Slices of homemade Bara Brith - yum!

An American Version of Welsh Bara Brith Tea Bread

During our trips to Wales we found that every little tea room served a wonderful fruit bread called Bara Brith – literally “speckled bread”. Recently, after having a tough bout of Bara Brith withdrawal, I decided to make my own, by adapting the Welsh recipe to Metric-impaired Americans like myself.

Bara Brith at the Plas Newydd tea room
Bara Brith at the Plas Newydd tea room

We had our first taste of Bara Brith in 2000 at the National Trust tea room at Plas Newdd, and I fell in love with it. ‘Raisin bread’ is too faint a term for this strong tea bread, and slathered with butter it’s a delight.

For some reason, it only recently crossed my mind that I could make that bread myself. A few searches later I found a suitably-authentic recipe at Visit Wales, and was ready to go!

…or not. It’s in Metric, which can be a bit of a puzzle for us Americans (sorry about that). …and it calls for “Mixed Spice”, another mystery. …and “Self Raising Flour”, whatever that is.

A few more searches turned up recipes for Mixed Spice – it’s a bit like Pumpkin Spice, but not quite – and Self Raising Flour, which is just flour with baking powder already mixed in.

After a few experiments in converting the Metric measures to something more familiar and baking the result, I now have an American version of Bara Brith! Nom, Nom, Nom!


The night before:

  • 1+3/4 cup nearly-boiling water.
  • 2 teabags of black tea, such as Earl Grey.
  • 3/4 Lb mixed dried fruit. For example, 6 oz each of currants and raisins.
  • 3/4 cup brown sugar.

The day of:

  • Baking parchment for lining a loaf pan.
  • 2 cups white flour.
  • 3 tsp baking powder.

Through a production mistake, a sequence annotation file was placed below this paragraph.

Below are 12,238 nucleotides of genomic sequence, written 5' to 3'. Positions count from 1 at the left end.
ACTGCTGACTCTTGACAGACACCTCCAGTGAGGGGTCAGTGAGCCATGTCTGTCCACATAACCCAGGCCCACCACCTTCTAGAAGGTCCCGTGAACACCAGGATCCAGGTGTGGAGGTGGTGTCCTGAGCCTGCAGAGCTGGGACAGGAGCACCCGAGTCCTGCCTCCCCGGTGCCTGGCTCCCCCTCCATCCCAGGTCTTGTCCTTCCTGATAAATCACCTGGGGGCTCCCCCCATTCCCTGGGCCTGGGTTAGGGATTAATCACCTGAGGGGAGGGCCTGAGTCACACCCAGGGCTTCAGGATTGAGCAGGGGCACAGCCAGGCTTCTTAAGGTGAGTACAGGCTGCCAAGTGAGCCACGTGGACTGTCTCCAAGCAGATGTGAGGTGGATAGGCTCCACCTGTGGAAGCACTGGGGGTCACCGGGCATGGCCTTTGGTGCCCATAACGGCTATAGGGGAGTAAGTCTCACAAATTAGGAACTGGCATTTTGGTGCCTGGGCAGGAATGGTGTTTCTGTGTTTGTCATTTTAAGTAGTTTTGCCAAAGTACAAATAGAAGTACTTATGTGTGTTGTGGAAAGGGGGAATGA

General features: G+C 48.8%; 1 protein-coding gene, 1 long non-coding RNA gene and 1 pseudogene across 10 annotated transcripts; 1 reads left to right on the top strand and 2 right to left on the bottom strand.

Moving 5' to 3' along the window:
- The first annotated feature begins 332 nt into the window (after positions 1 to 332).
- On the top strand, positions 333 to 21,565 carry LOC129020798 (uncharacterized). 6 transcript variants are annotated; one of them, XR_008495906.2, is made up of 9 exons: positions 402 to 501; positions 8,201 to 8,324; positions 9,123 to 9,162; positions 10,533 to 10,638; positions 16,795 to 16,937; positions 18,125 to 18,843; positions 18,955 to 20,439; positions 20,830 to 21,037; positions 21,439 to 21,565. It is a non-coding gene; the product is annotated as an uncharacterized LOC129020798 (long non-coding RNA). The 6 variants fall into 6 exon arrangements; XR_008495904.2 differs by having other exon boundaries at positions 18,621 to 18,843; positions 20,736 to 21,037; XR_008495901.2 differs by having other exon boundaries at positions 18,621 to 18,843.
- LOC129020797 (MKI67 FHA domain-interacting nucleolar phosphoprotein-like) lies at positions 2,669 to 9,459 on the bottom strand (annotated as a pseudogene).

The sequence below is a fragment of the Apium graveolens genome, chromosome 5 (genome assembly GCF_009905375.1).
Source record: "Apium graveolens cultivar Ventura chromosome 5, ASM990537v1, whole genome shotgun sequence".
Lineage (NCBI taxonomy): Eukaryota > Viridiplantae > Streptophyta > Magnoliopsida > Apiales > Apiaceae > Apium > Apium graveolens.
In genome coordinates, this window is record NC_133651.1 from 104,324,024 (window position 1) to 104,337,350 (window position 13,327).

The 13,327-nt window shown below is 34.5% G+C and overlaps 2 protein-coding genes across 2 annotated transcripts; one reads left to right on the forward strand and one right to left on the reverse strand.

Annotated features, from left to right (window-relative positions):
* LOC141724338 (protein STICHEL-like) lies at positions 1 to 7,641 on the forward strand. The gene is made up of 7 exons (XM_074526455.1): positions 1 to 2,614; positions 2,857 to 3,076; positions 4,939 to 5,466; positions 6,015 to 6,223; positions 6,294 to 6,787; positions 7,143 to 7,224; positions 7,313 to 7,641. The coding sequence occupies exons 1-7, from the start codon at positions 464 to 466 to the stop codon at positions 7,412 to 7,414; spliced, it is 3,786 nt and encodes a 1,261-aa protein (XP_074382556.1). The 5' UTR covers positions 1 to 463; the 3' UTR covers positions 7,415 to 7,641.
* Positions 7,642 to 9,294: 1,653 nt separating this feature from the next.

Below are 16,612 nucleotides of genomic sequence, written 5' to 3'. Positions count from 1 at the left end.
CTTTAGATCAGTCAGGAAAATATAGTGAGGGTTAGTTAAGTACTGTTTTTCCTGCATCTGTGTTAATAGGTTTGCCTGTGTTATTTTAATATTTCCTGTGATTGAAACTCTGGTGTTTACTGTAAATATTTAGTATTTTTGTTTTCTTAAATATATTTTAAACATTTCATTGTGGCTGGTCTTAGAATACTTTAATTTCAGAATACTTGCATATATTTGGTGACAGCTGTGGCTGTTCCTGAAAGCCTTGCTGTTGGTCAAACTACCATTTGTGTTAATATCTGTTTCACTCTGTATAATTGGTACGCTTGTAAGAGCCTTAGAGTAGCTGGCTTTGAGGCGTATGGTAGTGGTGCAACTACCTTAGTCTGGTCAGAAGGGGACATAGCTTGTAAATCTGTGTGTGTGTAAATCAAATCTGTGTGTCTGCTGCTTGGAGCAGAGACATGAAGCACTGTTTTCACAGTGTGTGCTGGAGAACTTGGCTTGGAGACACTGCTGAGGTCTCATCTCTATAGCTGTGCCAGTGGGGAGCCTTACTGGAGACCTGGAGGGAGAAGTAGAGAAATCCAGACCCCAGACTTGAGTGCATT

• 1 tsp British “Mixed Spice”. Mix the following, which produces about 12 tsp. Use 1 tsp of the mix per loaf.
    • 1 Tbsp ground cinnamon.
    • 1 Tbsp ground nutmeg.
    • 1 Tbsp ground allspice (I omit this for my Bara Brith).
    • 2 tsp ground mace (I omit this as well).
    • 1 tsp ground clove.
    • 1 tsp ground coriander.
  • 1 large egg.
  • butter (salted butter) to spread on the slices of bread.


The Night Before:

Pour the nearly-boiling water into a bowl.
Add the teabags and let steep 10 minutes.
Remove the teabags.
Add the dried fruit.
Mix in the brown sugar.
Let it soak, covered with a plate, overnight.

The Day Of:

Preheat oven to 340° F.
Line a loaf pan with baking parchment (I use a glass loaf pan).
Sift the flour, baking powder, and the 1 tsp spices together in a large bowl. Mix well.
Add the fruit mixture, including the tea it soaked in.
Add the egg.
Mix well by hand with a spoon (a wooden spoon or spatula).
Pour the mixture into the lined loaf pan, and put into the oven.
Bake for about 1 and 1/2 hours, “until the cake has risen and cooked through”. Or until a cake tester (wooden skewer) comes out clean. Make sure the tester goes through the very center of the loaf; my first try on this recipe was a little underbaked in the center.
NOTE: If the top threatens to burn late in baking, cover the loaf with aluminum foil.
Turn out the cake from the loaf pan onto a cooling rack. Remove the baking parchment.

“Store for 2 days before eating” – who has that kind of self control?


Warm the cake before serving.
Spread with a generous amount of (salted) butter.

My Welsh ancestors would be proud!

Llanrwst, Wales, where my Whealdon ancestors lived
Llanrwst, Wales, where my Whealdon ancestors lived